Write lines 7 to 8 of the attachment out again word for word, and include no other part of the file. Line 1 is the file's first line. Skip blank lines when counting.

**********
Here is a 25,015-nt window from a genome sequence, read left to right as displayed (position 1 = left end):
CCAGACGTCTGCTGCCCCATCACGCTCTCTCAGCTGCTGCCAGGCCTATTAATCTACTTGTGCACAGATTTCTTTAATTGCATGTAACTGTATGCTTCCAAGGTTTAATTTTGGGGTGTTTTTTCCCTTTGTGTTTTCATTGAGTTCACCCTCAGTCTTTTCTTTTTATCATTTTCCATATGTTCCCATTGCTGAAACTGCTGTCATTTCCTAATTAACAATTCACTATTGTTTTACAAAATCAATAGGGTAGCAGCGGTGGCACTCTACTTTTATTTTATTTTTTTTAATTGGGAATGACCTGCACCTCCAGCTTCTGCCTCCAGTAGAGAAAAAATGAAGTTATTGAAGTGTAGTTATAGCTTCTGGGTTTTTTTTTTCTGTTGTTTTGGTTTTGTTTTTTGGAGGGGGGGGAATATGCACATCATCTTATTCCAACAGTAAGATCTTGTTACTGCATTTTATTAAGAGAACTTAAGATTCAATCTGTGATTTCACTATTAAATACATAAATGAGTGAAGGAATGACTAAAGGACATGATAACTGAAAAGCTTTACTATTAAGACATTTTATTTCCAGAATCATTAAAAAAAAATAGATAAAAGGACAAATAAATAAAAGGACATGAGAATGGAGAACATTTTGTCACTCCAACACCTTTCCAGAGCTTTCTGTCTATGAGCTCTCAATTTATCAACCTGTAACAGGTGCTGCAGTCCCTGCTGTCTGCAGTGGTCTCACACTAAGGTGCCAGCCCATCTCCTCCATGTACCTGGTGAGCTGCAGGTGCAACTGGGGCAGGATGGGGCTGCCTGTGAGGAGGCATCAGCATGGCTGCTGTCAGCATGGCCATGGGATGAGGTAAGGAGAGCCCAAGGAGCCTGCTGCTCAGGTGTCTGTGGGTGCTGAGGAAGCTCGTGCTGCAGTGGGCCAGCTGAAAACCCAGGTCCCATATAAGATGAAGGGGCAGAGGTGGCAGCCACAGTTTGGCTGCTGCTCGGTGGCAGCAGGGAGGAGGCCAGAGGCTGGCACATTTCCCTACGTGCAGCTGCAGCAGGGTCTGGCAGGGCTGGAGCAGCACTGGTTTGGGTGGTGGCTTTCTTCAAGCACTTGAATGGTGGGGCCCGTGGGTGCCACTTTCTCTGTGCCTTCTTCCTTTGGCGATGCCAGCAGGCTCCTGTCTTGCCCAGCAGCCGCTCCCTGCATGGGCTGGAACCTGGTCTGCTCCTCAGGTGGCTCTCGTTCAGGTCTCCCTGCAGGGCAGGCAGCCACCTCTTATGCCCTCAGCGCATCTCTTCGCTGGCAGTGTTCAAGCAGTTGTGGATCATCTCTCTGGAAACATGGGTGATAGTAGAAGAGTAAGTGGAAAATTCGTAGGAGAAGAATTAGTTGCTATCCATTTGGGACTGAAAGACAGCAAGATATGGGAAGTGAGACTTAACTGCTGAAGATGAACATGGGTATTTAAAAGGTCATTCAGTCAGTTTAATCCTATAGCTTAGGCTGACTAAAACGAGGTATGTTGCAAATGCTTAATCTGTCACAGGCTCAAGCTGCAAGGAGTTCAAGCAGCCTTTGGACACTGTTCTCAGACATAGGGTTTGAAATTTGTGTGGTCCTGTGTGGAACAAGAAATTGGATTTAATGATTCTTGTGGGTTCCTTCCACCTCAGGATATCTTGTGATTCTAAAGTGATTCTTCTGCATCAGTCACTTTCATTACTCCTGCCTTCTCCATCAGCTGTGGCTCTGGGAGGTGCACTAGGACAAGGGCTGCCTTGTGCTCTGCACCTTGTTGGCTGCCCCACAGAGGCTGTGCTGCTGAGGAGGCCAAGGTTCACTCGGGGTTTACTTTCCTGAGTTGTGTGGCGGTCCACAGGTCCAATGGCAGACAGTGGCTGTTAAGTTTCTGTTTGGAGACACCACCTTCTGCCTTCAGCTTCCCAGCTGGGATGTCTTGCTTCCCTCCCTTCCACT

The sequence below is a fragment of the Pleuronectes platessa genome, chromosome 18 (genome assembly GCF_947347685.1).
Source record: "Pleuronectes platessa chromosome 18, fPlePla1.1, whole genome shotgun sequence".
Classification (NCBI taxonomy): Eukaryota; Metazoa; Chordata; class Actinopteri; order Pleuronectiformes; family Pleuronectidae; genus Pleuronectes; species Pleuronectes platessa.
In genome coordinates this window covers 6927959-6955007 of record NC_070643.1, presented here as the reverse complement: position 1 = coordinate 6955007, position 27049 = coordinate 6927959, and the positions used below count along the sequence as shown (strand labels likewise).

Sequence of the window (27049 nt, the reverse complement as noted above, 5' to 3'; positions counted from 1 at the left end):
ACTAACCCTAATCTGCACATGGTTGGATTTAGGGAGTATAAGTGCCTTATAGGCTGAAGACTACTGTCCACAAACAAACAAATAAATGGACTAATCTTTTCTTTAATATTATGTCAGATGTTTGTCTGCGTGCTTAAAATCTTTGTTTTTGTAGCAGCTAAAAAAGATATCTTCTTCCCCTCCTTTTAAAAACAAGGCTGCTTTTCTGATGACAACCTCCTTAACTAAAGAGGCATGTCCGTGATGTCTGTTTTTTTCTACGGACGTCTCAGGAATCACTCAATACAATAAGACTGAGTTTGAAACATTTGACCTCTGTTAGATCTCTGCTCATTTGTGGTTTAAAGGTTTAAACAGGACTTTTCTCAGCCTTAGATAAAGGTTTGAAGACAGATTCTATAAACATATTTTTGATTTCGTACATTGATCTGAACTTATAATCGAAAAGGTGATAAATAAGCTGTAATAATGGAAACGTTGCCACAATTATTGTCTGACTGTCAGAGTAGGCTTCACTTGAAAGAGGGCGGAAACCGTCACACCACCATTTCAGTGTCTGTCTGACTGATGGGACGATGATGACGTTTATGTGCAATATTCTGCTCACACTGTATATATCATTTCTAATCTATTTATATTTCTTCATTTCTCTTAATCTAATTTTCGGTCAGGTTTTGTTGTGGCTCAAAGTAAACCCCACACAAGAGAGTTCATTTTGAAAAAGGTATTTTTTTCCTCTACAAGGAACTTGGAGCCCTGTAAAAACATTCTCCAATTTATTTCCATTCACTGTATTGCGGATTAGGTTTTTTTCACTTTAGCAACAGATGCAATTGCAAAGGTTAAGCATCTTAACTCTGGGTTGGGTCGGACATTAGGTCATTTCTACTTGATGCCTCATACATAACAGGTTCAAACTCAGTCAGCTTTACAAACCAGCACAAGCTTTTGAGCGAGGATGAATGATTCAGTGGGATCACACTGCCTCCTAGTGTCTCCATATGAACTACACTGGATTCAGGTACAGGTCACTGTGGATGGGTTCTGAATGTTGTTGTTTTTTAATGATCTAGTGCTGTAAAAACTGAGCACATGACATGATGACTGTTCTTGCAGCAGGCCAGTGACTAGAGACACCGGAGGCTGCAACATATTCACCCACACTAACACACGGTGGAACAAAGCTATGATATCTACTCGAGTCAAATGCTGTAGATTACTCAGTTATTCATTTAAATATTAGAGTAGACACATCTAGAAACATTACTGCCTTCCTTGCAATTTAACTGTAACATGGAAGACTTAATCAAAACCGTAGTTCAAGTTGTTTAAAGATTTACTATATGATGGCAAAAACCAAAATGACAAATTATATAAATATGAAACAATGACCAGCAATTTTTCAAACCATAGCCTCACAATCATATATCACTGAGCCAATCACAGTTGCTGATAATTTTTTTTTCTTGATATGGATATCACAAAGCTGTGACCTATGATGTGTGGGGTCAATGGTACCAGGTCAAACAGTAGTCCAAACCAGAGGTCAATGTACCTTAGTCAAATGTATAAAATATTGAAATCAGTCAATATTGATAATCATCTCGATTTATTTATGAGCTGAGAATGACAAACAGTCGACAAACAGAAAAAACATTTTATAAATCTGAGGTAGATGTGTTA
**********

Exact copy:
Sequence of the window (27049 nt, the reverse complement as noted above, 5' to 3'; positions counted from 1 at the left end):
ACTAACCCTAATCTGCACATGGTTGGATTTAGGGAGTATAAGTGCCTTATAGGCTGAAGACTACTGTCCACAAACAAACAAATAAATGGACTAATCTTTTCTTTAATATTATGTCAGATGTTTGTCTGCGTGCTTAAAATCTTTGTTTTTGTAGCAGCTAAAAAAGATATCTTCTTCCCCTCCTTTTAAAAACAAGGCTGCTTTTCTGATGACAACCTCCTTAACTAAAGAGGCATGTCCGTGATGTCTGTTTTTTTCTACGGACGTCTCAGGAATCACTCAATACAATAAGACTGAGTTTGAAACATTTGACCTCTGTTAGATCTCTGCTCATTTGTGGTTTAAAGGTTTAAACAGGACTTTTCTCAGCCTTAGATAAAGGTTTGAAGACAGATTCTATAAACATATTTTTGATTTCGTACATTGATCTGAACTTATAATCGAAAAGGTGATAAATAAGCTGTAATAATGGAAACGTTGCCACAATTATTGTCTGACTGTCAGAGTAGGCTTCACTTGAAAGAGGGCGGAAACCGTCACACCACCATTTCAGTGTCTGTCTGACTGATGGGACGATGATGACGTTTATGTGCAATATTCTGCTCACACTGTATATATCATTTCTAATCTATTTATATTTCTTCATTTCTCTTAATCTAATTTTCGGTCAGGTTTTGTTGTGGCTCAAAGTAAACCCCACACAAGAGAGTTCATTTTGAAAAAGGTATTTTTTTCCTCTACAAGGAACTTGGAGCCCTGTAAAAACATTCTCCAATTTATTTCCATTCACTGTATTGCGGATTAGGTTTTTTTCACTTTAGCAACAGATGCAATTGCAAAGGTTAAGCATCTTAACTCTGGGTTGGGTCGGACATTAGGTCATTTCTACTTGATGCCTCATACATAACAGGTTCAAACTCAGTCAGCTTTACAAACCAGCACAAGCTTTTGAGCGAGGATGAATGATTCAGTGGGATCACACTGCCTCCTAGTGTCTCCATATGAACTACACTGGATTCAGGTACAGGTCACTGTGGATGGGTTCTGAATGTTGTTGTTTTTTAATGATCTAGTGCTGTAAAAACTGAGCACATGACATGATGACTGTTCTTGCAGCAGGCCAGTGACTAGAGACACCGGAGGCTGCAACATATTCACCCACACTAACACACGGTGGAACAAAGCTATGATATCTACTCGAGTCAAATGCTGTAGATTACTCAGTTATTCATTTAAATATTAGAGTAGACACATCTAGAAACATTACTGCCTTCCTTGCAATTTAACTGTAACATGGAAGACTTAATCAAAACCGTAGTTCAAGTTGTTTAAAGATTTACTATATGATGGCAAAAACCAAAATGACAAATTATATAAATATGAAACAATGACCAGCAATTTTTCAAACCATAGCCTCACAATCATATATCACTGAGCCAATCACAGTTGCTGATAATTTTTTTTTCTTGATATGGATATCACAAAGCTGTGACCTATGATGTGTGGGGTCAATGGTACCAGGTCAAACAGTAGTCCAAACCAGAGGTCAATGTACCTTAGTCAAATGTATAAAATATTGAAATCAGTCAATATTGATAATCATCTCGATTTATTTATGAGCTGAGAATGACAAACAGTCGACAAACAGAAAAAACATTTTATAAATCTGAGGTAGATGTGTTA